The Fit Life, LLC

Thursday, August 29, 2013


I have quite an adventure coming up.

I will be traveling to Kerala, India with my mother (a yoga instructor) to participate in a 10-day yoga retreat. I'm pretty excited about the opportunity--both to see India, and to see if I can find my inner Yogi. And I'm really interested in the Ayurvedic nutrition classes. But I'm a little nervous too...because I don't do yoga.

I've tried yoga on several occasions. And in theory, I know it's good for me.  But I have trouble getting through the classes because I'm just not a calm person. If my body isn't going (and it often is), my mind is going. They are never both at rest (even in sleep I have wild dreams and bouts of insomnia).  So starting everyday with two hours of yoga and meditation is a little intimidating to me (even if it is right on the Arabian Sea).

BUT, I have about five months to prepare. So I've decided I better start taking some yoga classes so I know what I'm doing! Luckily, I work at a Rec. Center and have access to plenty of yoga classes. So next week, I will start taking a yoga class once a week.

Yoga is out of my comfort zone, so it will be good for me. It's always good to get out of your comfort zone now and then. Plus, it's great strength training. And I'm guessing it will provide me with material for a few blog posts.

So I will keep you posted as this journey into yoga continues. And, of course, I will blog about India.

Monday, August 26, 2013

Kicking It Up a Notch: The Timed Mile

Weight: 125.8 (eek...but not surprising because I ate restaurant food all weekend. I thought I made really smart choices. It just goes to show it's hard to control your food intake when you don't make the food yourself)
Body fat: Still waiting on those darn calipers to arrive
Goal: One mile run in less than 8 minutes. 5 full, unassisted pull-ups, 2 sets monkey bars
Breakfast and Lunch: A green smoothie (kale, cucumber, pear, apple, avocado, water). Doing a bit of detox from the restaurant-filled weekend.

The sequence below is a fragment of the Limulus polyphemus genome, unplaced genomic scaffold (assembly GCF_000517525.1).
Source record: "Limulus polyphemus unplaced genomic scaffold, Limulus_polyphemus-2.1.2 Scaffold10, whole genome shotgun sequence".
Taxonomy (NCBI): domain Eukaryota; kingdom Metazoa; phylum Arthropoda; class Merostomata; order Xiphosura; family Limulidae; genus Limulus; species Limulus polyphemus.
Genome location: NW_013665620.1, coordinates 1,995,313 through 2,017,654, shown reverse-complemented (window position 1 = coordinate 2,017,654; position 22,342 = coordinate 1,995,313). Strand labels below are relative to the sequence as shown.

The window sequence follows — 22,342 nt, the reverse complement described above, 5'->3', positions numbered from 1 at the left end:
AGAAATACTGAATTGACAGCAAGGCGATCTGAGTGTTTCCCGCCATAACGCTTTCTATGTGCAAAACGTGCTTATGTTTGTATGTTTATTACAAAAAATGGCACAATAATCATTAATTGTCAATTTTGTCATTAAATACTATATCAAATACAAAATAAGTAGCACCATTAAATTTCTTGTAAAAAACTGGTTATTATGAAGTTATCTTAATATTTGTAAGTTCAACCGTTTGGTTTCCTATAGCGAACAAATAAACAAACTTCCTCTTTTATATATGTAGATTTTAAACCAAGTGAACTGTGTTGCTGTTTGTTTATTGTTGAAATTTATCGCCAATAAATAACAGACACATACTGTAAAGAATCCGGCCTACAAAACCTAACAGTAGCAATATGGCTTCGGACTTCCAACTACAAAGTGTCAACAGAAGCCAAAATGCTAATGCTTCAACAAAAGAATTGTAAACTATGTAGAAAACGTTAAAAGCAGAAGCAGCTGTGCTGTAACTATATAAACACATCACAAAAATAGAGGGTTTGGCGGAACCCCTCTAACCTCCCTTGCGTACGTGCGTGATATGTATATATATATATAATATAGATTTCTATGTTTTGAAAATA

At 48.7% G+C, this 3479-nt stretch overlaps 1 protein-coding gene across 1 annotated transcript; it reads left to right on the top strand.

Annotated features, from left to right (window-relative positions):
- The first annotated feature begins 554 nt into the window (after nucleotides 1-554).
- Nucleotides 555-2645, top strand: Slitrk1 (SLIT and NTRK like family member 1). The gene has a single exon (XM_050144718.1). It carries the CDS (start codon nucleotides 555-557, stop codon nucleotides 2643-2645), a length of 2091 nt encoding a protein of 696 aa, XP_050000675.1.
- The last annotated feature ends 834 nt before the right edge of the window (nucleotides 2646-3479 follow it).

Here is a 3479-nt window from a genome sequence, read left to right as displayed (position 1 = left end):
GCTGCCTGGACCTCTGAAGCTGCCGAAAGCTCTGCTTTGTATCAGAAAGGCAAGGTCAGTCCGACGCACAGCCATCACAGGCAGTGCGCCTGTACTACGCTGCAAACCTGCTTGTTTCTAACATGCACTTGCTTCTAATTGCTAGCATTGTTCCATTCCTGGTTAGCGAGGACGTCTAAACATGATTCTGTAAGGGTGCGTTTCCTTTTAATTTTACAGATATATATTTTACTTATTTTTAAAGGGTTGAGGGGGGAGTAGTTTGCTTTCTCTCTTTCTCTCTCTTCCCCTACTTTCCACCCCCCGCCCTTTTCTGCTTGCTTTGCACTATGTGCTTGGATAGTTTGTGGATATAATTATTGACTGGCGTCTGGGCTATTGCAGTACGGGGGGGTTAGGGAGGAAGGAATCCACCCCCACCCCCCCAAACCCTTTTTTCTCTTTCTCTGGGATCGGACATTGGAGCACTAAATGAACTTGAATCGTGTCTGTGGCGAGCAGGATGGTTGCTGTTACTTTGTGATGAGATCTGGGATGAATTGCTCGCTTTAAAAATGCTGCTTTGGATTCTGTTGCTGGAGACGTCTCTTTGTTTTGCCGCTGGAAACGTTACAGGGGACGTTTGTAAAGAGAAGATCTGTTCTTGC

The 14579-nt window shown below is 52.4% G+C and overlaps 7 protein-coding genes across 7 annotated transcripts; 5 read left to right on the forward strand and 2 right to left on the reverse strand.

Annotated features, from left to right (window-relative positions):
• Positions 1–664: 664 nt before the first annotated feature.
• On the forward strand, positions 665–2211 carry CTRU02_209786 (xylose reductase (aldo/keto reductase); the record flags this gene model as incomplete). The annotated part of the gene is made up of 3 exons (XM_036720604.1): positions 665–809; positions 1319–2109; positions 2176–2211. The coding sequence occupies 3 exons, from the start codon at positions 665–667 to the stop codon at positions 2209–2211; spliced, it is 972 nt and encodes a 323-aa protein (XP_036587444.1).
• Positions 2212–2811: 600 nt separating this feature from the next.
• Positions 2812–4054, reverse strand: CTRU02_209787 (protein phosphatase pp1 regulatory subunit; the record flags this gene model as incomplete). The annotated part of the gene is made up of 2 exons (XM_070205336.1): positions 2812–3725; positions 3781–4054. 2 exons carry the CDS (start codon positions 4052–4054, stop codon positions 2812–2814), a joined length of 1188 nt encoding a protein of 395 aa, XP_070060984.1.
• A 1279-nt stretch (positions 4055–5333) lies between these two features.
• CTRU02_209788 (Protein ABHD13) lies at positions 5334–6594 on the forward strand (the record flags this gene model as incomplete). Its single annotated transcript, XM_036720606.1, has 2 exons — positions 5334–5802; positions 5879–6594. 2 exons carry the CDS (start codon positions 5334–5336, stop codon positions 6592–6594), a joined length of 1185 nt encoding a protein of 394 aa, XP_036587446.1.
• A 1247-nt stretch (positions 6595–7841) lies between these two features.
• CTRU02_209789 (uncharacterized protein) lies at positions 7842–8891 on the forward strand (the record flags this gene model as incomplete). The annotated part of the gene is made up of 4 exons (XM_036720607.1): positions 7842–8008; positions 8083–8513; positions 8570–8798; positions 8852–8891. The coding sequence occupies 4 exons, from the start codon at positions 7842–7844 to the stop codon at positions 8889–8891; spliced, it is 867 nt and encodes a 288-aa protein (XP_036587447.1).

Part of me was excited about tonight's workout challenge (I needed to prove I could do a mile at my 5k goal pace). But I was also feeling a bit like a Negative Nelly. ("It's weight is up...evenings are not my high energy time...I'm not going to be able to do this....then I'll be down on myself..."). Why do we beat ourselves up like this??

The run went well despite the fact that my friend, Tracy, and I were second-guessing ourselves right up to the start. As I entered the third lap, I new I had it. Here's the proof. I did a 7:28 minute mile! I'm very happy with this. It gives me new hope that I can meet my New Year's Resolution (sub 8-minute mile 5k).

Pull-ups and monkey bars: Check! I did five full, unassisted pull-ups (one up from my last try) and went through the monkey bar sets twice. (I was going for a third time, but had to stop):

Note to self: get some gloves for the Iron Warrior and monkey bar training sessions!

So, despite the little weight gain--good training day!

Monday, August 19, 2013

Sign-up now!

Burpeethon 2013

Because Burpees make falling down and getting back up look cool!


I am so very pleased to announce the first annual (we hope) Burpeethon!

The idea of this event came through a Facebook discussion with two of my Rec. Center friends--Tracy Gearon and Kevin Crisler. There are tons of 5ks out there, but how many Burpeethons have you seen?